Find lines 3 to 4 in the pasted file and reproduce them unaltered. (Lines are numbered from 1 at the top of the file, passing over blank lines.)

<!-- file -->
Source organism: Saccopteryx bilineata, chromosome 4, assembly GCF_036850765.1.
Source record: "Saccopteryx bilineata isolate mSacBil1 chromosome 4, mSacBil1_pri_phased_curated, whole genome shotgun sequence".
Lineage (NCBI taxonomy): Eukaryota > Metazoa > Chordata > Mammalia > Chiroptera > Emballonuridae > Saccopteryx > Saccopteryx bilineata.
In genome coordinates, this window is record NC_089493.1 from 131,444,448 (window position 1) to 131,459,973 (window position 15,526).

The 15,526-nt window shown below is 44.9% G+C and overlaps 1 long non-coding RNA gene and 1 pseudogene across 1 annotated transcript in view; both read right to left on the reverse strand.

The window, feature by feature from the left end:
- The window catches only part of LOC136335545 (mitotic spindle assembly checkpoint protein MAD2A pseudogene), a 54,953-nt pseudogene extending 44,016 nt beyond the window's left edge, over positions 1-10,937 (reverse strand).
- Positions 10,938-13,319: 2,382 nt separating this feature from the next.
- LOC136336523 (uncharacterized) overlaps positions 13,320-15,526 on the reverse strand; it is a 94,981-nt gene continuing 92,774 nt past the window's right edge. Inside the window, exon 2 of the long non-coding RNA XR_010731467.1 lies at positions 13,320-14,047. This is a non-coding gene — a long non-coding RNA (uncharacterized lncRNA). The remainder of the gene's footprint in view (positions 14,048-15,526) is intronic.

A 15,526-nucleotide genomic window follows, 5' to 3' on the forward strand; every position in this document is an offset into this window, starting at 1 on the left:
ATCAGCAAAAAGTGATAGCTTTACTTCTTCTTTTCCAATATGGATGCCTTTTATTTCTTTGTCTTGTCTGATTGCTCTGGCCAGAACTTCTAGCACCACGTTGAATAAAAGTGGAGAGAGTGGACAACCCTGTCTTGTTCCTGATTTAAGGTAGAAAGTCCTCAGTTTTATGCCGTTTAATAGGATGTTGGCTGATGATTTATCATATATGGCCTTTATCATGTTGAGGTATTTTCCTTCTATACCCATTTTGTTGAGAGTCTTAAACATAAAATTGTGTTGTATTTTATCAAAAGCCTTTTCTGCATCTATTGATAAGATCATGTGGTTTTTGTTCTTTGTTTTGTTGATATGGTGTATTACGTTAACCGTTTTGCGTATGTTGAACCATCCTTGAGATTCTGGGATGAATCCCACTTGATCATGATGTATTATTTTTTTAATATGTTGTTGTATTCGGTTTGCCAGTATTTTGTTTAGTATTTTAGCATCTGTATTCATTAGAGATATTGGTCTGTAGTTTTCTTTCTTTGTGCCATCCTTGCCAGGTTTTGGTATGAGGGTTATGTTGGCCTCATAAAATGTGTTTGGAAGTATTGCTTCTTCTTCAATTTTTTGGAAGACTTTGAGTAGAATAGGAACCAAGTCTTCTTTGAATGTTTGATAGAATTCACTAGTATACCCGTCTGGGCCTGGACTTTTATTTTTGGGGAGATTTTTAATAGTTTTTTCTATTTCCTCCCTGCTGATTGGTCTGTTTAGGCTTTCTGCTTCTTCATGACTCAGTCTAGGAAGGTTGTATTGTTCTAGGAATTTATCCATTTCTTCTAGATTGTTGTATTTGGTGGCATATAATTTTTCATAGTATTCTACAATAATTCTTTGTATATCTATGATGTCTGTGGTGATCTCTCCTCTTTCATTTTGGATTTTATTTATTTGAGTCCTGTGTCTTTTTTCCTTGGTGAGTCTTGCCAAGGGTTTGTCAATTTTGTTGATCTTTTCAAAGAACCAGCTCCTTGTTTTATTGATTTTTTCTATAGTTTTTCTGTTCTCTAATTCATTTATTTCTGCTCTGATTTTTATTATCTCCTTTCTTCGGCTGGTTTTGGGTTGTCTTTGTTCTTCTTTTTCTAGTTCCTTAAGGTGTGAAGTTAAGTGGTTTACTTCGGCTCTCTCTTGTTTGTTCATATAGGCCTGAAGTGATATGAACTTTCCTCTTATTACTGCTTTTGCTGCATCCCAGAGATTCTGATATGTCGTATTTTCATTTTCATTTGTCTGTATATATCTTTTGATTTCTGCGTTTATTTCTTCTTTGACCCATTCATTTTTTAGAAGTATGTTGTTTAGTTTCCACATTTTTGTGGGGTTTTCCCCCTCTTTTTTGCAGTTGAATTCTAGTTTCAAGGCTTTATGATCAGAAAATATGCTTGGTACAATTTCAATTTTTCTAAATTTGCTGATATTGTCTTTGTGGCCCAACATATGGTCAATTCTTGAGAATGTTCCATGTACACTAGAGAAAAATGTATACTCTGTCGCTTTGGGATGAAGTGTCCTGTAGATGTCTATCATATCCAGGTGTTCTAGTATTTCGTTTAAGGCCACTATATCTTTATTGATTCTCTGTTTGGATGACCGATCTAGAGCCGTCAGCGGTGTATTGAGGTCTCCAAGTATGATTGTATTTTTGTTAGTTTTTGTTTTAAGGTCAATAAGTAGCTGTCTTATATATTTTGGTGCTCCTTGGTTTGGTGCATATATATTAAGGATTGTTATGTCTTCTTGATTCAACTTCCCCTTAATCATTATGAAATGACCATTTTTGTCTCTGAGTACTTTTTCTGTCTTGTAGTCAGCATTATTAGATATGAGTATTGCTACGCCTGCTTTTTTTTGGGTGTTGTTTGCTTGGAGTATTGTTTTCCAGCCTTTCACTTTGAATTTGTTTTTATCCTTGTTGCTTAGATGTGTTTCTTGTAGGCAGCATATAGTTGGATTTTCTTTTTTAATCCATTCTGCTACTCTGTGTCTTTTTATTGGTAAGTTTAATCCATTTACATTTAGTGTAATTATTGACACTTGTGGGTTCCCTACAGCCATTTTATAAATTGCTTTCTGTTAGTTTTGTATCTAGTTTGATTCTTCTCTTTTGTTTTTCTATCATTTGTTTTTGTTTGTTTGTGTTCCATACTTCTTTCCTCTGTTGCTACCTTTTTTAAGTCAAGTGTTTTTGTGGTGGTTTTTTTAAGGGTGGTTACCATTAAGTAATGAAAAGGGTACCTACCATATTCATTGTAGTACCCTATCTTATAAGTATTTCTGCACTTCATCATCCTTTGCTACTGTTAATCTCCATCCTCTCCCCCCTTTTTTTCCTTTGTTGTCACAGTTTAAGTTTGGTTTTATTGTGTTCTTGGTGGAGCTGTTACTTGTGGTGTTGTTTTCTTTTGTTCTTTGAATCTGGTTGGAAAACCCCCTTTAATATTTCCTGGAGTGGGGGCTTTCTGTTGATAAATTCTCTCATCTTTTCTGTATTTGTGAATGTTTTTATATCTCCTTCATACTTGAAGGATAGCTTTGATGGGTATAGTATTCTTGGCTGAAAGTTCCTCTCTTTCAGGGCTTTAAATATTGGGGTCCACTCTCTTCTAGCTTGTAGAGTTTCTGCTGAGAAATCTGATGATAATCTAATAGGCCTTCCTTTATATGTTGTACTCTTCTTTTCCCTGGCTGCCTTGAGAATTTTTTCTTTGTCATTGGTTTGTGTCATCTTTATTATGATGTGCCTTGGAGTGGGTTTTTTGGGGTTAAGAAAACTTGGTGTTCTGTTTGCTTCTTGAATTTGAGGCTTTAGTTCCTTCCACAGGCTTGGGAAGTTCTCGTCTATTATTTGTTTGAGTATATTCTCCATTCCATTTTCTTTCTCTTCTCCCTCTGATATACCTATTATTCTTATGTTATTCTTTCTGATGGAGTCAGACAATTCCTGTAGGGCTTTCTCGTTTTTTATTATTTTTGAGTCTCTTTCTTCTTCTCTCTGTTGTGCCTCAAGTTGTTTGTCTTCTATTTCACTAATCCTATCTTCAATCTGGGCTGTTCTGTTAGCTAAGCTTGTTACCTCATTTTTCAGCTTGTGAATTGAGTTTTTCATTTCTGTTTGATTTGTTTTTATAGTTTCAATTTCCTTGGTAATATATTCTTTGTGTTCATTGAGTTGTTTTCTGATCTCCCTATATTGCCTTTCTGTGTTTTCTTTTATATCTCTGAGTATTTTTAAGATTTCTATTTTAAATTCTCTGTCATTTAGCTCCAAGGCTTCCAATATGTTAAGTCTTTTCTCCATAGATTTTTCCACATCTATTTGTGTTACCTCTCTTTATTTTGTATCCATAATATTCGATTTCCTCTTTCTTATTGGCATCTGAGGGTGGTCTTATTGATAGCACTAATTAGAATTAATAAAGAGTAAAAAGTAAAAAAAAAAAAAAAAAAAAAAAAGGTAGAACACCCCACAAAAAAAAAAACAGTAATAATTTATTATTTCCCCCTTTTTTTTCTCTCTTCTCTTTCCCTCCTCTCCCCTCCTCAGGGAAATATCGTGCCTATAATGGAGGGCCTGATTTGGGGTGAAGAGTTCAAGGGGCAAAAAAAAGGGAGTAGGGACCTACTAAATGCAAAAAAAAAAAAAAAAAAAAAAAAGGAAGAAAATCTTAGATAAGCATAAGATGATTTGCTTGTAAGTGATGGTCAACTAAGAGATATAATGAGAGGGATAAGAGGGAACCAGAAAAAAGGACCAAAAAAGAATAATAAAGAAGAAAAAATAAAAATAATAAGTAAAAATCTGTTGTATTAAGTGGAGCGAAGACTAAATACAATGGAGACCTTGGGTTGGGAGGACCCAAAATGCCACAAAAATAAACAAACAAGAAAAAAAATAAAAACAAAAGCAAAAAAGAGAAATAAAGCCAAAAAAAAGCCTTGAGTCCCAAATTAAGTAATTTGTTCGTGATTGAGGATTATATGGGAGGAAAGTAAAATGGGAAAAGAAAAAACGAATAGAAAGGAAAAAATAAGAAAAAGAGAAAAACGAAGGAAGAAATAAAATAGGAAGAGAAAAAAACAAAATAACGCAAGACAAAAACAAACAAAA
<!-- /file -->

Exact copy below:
Lineage (NCBI taxonomy): Eukaryota > Metazoa > Chordata > Mammalia > Chiroptera > Emballonuridae > Saccopteryx > Saccopteryx bilineata.
In genome coordinates, this window is record NC_089493.1 from 131,444,448 (window position 1) to 131,459,973 (window position 15,526).